Both the Senate-passed farm bill (S 954) and the House version (HR 2642) deal with the definition of what it means to be "actively engaged" in farming, the requirement for getting government payments.

The report also said USDA’s enforcement efforts have lagged, with FSA state offices often far behind in finishing compliance reviews. Only 14% of the assigned 2010 compliance reviews and 24% of the 2009 reviews were finished within the expected timeframe, the auditors found. As of this June, 13 state offices still had not completed the compliance reviews assigned in 2009. Get more details on report findings.

 

 

ANOTHER SUPER COMMITTEE?... According to The Hill, the House could vote as soon as today to put together a committee of House and Senate members who would work toward a solution to reopen the government and raise the debt ceiling. Also today, President Barack Obama said he would accept a short-term bill on these matters and allow for broader negotiations, but only if the deal is a "clean" one.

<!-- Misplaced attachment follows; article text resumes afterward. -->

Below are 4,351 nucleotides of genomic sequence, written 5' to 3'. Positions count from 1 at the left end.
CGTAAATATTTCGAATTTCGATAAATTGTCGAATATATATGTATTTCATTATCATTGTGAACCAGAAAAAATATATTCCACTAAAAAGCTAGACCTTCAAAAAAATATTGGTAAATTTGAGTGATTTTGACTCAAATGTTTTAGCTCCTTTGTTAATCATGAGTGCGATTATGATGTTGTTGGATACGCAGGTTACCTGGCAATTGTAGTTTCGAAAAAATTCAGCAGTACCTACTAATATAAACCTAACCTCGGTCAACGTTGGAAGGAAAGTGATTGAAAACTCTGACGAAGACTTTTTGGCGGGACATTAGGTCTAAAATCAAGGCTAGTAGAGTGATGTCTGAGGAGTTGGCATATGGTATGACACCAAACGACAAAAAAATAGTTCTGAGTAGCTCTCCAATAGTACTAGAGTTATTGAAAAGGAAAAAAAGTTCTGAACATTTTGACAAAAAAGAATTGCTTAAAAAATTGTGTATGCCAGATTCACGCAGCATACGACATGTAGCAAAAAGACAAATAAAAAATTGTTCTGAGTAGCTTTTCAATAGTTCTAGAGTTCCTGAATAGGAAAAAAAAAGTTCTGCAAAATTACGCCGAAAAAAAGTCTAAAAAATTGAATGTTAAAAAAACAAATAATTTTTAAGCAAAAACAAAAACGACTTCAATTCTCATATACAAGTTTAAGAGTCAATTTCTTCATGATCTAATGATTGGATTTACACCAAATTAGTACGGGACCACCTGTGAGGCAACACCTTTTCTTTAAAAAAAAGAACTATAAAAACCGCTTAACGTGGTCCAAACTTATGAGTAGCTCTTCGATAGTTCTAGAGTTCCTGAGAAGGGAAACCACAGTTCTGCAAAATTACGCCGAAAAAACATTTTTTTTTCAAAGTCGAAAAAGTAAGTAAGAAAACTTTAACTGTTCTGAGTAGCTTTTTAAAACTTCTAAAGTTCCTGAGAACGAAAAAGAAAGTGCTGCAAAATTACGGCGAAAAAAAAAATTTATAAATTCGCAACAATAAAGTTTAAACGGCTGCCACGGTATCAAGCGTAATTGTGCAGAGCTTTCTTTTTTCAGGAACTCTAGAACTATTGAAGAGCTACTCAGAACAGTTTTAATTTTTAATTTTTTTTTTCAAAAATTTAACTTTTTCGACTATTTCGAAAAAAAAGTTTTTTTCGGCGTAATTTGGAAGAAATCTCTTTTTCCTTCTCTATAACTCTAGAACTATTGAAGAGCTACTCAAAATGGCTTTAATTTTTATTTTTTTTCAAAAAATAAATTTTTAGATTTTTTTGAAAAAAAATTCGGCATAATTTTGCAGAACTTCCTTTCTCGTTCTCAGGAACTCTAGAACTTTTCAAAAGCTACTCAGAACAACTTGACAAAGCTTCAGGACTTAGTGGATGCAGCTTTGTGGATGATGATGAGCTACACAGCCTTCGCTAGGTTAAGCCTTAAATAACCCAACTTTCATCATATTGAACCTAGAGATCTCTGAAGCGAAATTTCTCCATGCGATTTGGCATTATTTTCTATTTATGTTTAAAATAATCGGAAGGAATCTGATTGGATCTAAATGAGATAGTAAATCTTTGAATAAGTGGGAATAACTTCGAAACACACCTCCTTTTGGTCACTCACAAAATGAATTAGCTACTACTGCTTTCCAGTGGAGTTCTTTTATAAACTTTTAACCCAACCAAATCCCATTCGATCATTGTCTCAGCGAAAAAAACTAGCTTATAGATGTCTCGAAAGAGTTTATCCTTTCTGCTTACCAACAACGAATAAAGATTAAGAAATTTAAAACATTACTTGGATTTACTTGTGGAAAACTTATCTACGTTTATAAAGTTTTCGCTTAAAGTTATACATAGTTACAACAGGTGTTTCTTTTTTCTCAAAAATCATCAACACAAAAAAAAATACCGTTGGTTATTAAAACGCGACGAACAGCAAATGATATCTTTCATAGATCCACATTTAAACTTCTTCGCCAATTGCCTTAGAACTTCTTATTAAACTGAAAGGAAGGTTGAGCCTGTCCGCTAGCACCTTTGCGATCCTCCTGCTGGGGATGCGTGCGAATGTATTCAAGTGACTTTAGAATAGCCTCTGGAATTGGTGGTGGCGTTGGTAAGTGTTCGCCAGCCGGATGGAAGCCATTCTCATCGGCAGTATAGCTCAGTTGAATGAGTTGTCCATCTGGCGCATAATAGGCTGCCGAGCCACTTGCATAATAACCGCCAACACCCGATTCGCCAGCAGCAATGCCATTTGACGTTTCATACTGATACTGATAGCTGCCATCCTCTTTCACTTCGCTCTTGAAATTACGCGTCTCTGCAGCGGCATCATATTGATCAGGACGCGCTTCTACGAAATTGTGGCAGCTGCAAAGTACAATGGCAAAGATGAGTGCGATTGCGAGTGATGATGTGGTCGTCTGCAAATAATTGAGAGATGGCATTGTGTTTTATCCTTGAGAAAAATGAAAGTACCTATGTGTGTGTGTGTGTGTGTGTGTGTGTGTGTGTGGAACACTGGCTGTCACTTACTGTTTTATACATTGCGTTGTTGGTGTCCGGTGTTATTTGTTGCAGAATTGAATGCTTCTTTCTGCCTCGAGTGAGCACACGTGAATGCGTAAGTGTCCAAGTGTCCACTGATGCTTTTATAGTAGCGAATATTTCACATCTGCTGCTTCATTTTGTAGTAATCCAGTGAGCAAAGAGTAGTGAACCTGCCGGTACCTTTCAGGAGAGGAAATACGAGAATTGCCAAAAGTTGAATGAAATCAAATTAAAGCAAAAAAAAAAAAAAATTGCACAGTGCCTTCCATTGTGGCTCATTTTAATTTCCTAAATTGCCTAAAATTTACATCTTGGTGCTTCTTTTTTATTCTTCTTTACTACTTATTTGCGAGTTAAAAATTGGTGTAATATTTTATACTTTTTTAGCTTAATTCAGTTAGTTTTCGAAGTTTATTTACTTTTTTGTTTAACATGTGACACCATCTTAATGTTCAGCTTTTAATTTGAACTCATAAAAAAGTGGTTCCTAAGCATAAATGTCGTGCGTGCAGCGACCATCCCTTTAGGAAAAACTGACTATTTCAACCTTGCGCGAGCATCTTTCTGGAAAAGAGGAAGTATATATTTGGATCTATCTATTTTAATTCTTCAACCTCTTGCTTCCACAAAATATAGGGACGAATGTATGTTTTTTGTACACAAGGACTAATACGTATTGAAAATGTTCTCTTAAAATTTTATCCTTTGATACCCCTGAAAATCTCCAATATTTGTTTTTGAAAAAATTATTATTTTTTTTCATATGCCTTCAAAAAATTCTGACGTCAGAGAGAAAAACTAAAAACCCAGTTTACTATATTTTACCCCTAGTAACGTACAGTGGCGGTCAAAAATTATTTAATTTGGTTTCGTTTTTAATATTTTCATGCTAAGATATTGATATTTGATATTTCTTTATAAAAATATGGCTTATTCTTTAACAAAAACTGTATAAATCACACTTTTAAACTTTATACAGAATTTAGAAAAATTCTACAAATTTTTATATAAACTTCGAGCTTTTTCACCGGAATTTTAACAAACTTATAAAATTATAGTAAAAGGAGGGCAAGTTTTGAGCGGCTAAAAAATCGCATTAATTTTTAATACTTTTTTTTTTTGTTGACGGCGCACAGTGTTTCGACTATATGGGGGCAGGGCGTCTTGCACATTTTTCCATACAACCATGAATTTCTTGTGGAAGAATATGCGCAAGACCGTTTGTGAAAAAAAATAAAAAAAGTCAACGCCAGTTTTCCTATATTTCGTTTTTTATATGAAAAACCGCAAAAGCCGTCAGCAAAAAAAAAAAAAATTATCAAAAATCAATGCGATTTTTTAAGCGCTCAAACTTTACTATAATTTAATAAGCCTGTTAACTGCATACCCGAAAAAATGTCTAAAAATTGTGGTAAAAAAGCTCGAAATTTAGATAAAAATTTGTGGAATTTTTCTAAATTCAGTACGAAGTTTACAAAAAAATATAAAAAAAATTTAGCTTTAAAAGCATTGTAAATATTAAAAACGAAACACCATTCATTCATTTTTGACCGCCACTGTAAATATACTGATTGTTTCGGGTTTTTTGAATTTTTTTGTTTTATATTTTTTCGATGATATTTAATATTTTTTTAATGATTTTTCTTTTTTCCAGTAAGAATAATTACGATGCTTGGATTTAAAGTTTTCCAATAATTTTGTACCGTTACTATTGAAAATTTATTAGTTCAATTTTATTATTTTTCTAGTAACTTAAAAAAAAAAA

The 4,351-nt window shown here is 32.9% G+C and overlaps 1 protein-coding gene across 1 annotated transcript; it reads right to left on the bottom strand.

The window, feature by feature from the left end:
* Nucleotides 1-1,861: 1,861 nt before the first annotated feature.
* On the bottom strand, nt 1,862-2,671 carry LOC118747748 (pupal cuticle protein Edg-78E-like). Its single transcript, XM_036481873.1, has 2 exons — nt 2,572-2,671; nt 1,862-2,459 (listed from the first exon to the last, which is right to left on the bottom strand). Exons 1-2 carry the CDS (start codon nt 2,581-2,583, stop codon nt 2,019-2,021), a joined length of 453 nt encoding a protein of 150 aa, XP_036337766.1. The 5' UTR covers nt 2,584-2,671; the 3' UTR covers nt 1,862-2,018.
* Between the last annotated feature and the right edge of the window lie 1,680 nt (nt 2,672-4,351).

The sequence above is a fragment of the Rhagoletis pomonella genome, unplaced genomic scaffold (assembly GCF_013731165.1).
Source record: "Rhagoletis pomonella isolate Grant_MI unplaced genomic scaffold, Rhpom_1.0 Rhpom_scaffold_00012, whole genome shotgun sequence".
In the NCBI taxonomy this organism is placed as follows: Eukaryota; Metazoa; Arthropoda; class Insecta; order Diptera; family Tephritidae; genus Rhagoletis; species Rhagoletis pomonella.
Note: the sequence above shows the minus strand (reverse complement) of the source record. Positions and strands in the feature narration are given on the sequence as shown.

BANKER SURVEY REFLECTS SLOWDOWN IN FARMLAND PRICE GROWTH... An index of banker sentiment reflects a decline in the pace of growth in farmland prices. The farmland-price index maintained by Dr. Ernie Goss, Creighton University economics professor, as part of the monthly Rural Mainstreet Index (RMI) declined for the ninth time in the past ten months. The September index fell to 54.0 from 55.8 in August, he reports. Click here for more.